Cuba said it plans to invest up to $450 million over the next few years in a program to increase domestic rice production, which remains insufficient to meet the demand on the island, state television reported.

The investment, which for this year will amount to $108 million, will focus on installing state-of-the-art technology to boost farm machinery, drying sheds and crops, an Agriculture Ministry spokesman said Thursday.

The televised report said that rice production is "still insufficient" despite the strategy designed and put in place by the ministry.

But it said that investment in new projects up to the year 2016 are calculated to slash cereal imports by boosting national production.

Rice growing is currently being promoted in 152 municipalities on the Communist-ruled island, with farmers benefiting from advice provided by Cuban, Chinese and Vietnamese experts.

According to the spokesman, 80 percent of rice production on the island, considered a "high priority," is in the hands of agricultural cooperatives and independent farmers.

Cuba imports more than 400,000 tons of rice per year, or 60 percent of the total consumed by its 11.2 million inhabitants, who regard the cereal as essential to their daily diet.

Since 2008 the president of Cuba, Gen. Raul Castro, has launched agricultural reforms aimed at increasing food production to substitute imports, a policy he considers one of national security because the country was spending more than $1.5 million per year on importing 80 percent of the food it consumed.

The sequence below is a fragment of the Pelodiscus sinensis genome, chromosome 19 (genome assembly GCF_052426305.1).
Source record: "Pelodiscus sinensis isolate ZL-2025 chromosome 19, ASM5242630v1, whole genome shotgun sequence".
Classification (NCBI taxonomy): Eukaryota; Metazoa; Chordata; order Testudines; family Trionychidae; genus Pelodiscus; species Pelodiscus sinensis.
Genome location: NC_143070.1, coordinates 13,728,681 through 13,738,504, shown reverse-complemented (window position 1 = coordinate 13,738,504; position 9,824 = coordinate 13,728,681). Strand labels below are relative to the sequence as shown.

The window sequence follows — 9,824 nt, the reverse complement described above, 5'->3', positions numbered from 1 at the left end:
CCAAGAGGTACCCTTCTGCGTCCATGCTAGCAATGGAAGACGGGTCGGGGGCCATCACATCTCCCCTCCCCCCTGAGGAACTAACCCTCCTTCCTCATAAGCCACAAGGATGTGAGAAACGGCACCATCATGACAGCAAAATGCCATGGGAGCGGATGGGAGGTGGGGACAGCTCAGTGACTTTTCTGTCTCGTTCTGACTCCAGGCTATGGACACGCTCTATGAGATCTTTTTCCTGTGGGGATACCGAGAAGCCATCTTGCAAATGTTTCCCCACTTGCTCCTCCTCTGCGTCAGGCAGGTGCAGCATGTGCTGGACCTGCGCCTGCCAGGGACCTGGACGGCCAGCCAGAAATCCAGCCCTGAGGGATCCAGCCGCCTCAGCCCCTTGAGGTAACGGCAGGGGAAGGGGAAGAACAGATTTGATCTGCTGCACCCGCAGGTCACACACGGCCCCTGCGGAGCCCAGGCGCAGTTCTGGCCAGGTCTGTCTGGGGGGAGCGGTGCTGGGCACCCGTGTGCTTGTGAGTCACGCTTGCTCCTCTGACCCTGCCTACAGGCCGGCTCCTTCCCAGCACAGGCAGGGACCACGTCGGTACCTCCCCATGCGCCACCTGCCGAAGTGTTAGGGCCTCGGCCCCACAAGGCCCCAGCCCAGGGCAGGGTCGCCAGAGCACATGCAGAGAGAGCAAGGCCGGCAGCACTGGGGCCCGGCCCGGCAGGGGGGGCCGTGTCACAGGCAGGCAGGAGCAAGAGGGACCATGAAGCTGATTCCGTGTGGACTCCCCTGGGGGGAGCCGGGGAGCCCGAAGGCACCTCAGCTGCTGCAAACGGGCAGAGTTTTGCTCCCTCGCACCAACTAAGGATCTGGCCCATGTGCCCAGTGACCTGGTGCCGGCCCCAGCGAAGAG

One of the first reforms was a plan to close more than 100 "inefficient" state-run agricultural enterprises and transfer upwards of 40,000 workers to other jobs.

Since then the Cuban government had shifted usership of over 1.3 million hectares (3.2 million acres) of land for agricultural purposes, of which 79 percent is being used for crops that are mostly tilled by "individual" farmers.

The amount of idle land in Cuba in 2008 was estimated at more than 1,800,000 hectares (3,200,000 acres), but now official sources say that opening the land for agriculture and the use it has been put to since then "has contributed to reverse the poor state of a large part of that terrain."

Another recent reform allows Cuban farmers to sell agricultural products directly to hotels.

As of last Dec. 23, a total of 71 contracts had been signed between agricultural producers and hotels located in the country's most important tourist spots, including the Varadero seaside resort, Havana and the eastern provinces of Camaguey and Granma.

Small farmers sell their new customers fruits and vegetables, including guavas, pineapples, lettuce, tomatoes and cabbage, in the chink that has been opened in the state agricultural and livestock marketing monopoly.

The measure forms part of the "reordering" of the agricultural sector included in the plan of reforms promoted by the government for the purpose of "modernizing" the socialist economic model of the island.